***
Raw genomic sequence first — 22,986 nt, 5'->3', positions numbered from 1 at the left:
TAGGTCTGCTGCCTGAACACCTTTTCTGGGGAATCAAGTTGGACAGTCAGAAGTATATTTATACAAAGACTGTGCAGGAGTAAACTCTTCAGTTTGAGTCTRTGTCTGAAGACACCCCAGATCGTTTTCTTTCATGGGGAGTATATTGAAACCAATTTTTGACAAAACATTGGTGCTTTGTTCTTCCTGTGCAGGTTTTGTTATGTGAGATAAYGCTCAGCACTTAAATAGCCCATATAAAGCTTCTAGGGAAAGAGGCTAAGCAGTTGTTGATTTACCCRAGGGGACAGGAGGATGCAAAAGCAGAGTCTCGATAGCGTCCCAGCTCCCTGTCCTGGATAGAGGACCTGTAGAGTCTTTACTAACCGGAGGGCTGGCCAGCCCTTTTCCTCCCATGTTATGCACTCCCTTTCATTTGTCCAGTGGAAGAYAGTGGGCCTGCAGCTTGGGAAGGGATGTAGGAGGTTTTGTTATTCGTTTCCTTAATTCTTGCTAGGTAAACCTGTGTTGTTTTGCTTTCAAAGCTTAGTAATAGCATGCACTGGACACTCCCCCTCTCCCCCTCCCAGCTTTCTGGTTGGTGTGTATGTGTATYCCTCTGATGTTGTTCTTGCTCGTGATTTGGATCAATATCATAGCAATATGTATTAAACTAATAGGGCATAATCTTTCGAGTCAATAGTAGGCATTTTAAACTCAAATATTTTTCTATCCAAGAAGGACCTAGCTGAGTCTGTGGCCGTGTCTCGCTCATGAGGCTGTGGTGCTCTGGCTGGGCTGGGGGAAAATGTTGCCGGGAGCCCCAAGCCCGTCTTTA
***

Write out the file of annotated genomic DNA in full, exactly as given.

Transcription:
Raw genomic sequence first — 22,986 nt, 5'->3', positions numbered from 1 at the left:
TAGGTCTGCTGCCTGAACACCTTTTCTGGGGAATCAAGTTGGACAGTCAGAAGTATATTTATACAAAGACTGTGCAGGAGTAAACTCTTCAGTTTGAGTCTRTGTCTGAAGACACCCCAGATCGTTTTCTTTCATGGGGAGTATATTGAAACCAATTTTTGACAAAACATTGGTGCTTTGTTCTTCCTGTGCAGGTTTTGTTATGTGAGATAAYGCTCAGCACTTAAATAGCCCATATAAAGCTTCTAGGGAAAGAGGCTAAGCAGTTGTTGATTTACCCRAGGGGACAGGAGGATGCAAAAGCAGAGTCTCGATAGCGTCCCAGCTCCCTGTCCTGGATAGAGGACCTGTAGAGTCTTTACTAACCGGAGGGCTGGCCAGCCCTTTTCCTCCCATGTTATGCACTCCCTTTCATTTGTCCAGTGGAAGAYAGTGGGCCTGCAGCTTGGGAAGGGATGTAGGAGGTTTTGTTATTCGTTTCCTTAATTCTTGCTAGGTAAACCTGTGTTGTTTTGCTTTCAAAGCTTAGTAATAGCATGCACTGGACACTCCCCCTCTCCCCCTCCCAGCTTTCTGGTTGGTGTGTATGTGTATYCCTCTGATGTTGTTCTTGCTCGTGATTTGGATCAATATCATAGCAATATGTATTAAACTAATAGGGCATAATCTTTCGAGTCAATAGTAGGCATTTTAAACTCAAATATTTTTCTATCCAAGAAGGACCTAGCTGAGTCTGTGGCCGTGTCTCGCTCATGAGGCTGTGGTGCTCTGGCTGGGCTGGGGGAAAATGTTGCCGGGAGCCCCAAGCCCGTCTTTA